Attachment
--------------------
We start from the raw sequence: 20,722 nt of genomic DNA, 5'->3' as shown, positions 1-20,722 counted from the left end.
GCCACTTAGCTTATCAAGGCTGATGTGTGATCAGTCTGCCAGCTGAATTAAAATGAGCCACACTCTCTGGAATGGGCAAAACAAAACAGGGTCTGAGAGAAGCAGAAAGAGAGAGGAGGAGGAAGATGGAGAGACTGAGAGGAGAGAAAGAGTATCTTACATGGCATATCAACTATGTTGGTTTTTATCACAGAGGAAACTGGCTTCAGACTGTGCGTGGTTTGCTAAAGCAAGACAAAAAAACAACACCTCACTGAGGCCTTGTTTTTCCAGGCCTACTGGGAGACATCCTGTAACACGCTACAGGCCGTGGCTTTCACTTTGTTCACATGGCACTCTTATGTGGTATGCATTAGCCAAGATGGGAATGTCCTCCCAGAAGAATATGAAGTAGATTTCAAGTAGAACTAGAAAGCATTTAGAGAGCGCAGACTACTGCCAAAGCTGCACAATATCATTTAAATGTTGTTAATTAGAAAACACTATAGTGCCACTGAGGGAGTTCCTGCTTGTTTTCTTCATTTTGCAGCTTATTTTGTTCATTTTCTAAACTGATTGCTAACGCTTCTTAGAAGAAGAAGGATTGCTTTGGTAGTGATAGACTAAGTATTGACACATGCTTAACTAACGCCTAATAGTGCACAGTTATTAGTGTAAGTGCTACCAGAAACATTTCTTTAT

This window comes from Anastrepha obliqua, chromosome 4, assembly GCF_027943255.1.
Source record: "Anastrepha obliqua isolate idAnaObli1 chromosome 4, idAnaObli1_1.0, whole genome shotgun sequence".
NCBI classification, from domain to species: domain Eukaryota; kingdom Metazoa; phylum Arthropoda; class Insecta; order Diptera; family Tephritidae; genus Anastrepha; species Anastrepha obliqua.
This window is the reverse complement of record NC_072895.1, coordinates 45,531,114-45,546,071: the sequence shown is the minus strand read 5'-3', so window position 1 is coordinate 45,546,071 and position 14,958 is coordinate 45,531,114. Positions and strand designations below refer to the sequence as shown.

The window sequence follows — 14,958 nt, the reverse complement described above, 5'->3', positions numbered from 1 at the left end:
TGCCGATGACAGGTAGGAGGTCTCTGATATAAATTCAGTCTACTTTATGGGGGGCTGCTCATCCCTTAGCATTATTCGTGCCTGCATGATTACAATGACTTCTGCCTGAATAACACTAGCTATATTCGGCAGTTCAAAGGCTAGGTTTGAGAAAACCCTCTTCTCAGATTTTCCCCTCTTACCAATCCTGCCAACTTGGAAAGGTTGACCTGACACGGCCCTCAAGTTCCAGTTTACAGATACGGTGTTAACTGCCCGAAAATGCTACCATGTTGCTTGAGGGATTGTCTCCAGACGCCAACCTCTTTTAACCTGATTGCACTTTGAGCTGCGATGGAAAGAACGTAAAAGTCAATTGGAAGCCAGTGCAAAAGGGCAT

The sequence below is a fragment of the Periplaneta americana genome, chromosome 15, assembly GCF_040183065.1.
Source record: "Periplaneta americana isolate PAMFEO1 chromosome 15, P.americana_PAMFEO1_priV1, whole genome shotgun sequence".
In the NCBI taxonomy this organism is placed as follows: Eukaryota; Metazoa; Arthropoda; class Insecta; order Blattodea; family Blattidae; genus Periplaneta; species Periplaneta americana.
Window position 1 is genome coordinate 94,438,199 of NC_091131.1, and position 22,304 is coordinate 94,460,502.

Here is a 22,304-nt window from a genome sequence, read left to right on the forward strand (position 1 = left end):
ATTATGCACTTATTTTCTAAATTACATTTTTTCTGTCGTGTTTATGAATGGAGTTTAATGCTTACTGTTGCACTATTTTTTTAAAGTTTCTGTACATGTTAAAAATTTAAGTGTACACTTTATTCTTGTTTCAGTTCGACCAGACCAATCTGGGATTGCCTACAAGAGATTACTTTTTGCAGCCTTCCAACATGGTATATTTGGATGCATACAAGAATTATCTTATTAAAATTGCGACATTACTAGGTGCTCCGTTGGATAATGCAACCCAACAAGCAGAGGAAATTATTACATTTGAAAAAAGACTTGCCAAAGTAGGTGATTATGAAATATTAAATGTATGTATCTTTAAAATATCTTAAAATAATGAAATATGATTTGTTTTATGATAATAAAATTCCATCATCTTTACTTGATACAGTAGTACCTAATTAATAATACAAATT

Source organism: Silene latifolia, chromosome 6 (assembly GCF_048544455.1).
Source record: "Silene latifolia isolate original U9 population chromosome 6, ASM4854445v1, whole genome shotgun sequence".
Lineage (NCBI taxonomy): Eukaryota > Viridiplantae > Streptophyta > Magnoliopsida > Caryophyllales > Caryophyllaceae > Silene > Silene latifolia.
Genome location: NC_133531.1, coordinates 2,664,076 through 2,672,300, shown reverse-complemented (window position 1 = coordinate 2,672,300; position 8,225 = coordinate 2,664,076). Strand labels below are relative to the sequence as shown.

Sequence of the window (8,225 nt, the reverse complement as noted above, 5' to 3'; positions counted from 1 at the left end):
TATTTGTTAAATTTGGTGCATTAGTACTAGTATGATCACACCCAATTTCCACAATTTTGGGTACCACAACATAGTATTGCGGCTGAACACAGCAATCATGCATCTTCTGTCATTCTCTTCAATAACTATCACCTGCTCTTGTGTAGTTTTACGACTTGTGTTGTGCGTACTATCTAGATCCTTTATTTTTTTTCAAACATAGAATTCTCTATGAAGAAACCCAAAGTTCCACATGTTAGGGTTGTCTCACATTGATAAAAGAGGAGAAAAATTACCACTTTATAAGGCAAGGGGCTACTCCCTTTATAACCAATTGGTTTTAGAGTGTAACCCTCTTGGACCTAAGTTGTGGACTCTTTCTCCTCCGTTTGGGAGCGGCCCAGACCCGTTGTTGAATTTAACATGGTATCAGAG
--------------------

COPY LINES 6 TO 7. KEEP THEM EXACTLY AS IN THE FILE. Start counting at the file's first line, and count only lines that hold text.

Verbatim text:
This window is the reverse complement of record NC_072895.1, coordinates 45,531,114-45,546,071: the sequence shown is the minus strand read 5'-3', so window position 1 is coordinate 45,546,071 and position 14,958 is coordinate 45,531,114. Positions and strand designations below refer to the sequence as shown.

The window sequence follows — 14,958 nt, the reverse complement described above, 5'->3', positions numbered from 1 at the left end: